The authors declare no competing interests.

Additional information

Reviewer information Nature thanks Göran Johansson, Prof. Enrique Solano and Martin Weides for their contribution to the peer review of this work.

Publisher’s note: Springer Nature remains neutral with regard to jurisdictional claims in published maps and institutional affiliations.

Extended data figures and tables

Extended Data Fig. 1 System-size effects.

a, Numerical eigenenergy spectra for the heptagon-kagome lattice versus system size. The smallest layout tiling consists of a central heptagon and a shell of seven immediate neighbours (one shell). Each successive tiling includes another shell of immediate neighbours of the previous one. The spectra are plotted for one (red), two (blue), three (cyan) and four (gold) shells of neighbours. be, The results for each individual system size. The density of states converges rapidly with number of shells despite relatively small system sizes and effective hard-wall confinement. The theoretical plots elsewhere in this paper are from three-shell simulations. The experimental device consists of two shells.

Extended Data Fig. 2 Colour plots of selected numerical eigenstates of three shells of the heptagon-kagome lattice.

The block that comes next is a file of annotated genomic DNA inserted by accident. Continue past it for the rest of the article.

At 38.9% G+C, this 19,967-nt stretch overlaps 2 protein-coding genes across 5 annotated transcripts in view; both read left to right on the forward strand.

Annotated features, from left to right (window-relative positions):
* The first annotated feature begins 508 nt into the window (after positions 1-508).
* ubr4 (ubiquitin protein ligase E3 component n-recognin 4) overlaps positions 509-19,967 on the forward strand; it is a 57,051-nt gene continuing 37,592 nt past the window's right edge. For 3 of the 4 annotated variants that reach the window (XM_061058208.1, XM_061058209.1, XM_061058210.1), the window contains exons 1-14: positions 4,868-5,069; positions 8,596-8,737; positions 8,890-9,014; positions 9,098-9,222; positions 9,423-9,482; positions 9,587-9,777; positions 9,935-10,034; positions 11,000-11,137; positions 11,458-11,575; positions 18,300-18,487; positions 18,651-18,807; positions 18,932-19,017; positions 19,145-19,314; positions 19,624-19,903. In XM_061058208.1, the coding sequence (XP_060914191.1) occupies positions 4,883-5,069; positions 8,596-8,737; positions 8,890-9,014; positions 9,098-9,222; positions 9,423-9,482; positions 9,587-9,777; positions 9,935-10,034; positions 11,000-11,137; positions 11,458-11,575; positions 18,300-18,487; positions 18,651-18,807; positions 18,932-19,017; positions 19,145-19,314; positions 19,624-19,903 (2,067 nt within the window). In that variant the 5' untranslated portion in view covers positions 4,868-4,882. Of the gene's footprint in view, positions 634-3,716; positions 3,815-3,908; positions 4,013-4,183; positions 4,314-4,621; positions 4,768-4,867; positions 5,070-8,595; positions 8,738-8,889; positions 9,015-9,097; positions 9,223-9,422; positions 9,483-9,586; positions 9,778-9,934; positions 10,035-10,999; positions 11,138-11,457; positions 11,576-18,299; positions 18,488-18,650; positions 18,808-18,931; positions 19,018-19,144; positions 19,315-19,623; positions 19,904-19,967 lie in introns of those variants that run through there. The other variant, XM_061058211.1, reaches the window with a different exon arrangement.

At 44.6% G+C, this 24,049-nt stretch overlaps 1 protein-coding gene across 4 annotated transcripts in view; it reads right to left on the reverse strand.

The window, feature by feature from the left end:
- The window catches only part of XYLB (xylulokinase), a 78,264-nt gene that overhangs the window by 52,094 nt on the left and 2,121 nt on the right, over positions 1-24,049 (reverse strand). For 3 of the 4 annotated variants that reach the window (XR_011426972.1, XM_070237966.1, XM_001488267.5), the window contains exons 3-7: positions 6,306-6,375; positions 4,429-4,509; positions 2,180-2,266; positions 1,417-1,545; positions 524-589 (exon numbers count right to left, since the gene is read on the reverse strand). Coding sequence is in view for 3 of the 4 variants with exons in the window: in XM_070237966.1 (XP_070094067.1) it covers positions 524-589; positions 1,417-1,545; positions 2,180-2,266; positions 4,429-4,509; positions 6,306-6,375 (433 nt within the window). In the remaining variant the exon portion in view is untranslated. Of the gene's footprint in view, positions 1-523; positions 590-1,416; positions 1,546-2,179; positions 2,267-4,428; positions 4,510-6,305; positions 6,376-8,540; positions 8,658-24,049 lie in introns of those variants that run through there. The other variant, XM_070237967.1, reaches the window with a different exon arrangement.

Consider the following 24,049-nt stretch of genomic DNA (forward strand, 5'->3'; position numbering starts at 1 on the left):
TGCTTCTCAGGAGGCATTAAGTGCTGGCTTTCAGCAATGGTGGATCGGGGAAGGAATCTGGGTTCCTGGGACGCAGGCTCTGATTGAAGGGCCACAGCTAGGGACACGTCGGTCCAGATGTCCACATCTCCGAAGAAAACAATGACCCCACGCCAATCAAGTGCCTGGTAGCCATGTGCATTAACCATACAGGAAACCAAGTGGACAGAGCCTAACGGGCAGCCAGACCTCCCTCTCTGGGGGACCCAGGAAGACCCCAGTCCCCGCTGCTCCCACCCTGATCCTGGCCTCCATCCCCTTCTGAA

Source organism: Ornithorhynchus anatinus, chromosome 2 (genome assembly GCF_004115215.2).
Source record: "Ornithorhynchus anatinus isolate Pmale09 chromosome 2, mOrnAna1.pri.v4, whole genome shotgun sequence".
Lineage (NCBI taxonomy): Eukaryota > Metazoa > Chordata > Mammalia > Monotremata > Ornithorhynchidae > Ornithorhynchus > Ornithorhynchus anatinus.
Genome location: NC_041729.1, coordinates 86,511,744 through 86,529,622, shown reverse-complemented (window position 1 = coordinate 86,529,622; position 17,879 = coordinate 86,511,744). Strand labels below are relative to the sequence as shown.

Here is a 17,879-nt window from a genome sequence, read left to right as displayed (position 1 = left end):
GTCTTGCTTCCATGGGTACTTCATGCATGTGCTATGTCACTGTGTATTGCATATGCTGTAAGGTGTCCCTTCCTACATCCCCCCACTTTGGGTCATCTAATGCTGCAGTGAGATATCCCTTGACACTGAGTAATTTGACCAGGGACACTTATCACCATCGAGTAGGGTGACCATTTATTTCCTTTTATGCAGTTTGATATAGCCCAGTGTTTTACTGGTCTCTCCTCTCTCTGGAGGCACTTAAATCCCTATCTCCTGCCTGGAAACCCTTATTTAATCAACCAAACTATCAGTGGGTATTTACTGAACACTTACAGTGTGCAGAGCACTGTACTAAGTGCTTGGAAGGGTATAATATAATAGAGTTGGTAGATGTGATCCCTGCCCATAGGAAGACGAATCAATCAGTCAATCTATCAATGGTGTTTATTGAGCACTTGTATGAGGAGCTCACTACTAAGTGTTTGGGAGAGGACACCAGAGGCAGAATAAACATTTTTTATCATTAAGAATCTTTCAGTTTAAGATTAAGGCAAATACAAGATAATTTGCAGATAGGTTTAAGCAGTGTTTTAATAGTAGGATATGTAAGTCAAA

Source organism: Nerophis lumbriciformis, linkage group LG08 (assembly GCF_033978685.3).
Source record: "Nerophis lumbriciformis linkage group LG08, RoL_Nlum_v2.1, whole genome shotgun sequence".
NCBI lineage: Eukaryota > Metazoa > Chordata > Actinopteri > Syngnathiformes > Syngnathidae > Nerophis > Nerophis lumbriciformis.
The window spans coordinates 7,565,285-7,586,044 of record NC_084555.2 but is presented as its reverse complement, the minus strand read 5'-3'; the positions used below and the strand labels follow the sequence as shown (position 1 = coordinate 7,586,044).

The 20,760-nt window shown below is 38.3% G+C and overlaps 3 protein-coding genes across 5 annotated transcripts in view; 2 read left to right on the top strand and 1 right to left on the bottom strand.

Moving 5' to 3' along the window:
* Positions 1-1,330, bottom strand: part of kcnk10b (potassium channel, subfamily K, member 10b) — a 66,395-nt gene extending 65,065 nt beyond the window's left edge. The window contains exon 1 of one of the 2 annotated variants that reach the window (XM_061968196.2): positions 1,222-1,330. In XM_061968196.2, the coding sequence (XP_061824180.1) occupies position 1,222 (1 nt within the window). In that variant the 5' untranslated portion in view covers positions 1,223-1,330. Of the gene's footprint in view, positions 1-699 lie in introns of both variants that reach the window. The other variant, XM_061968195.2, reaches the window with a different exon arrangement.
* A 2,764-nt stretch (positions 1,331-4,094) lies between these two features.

States are ordered from highest to lowest energy, and are plotted by placing a circle on each lattice site of the effective lattice. The size of the circle indicates the amplitude of the state on that site, and the colour its phase. a, The maximally excited state. This state is uniform in phase, but its amplitude varies radially owing to the effective confinement from the missing links at the boundary of the simulation. b, c, Examples of the two next-highest states. They bear a striking resemblance to Laguerre–Gaussian or particle-in-a-cylindrical-box modes found in flat Euclidean space. df, Selected intermediate excited states. Notice that the state in f shows both amplitude and phase modulation in the azimuthal direction, with independent periods. g, The localized eigenstate of compact support that forms the flat band.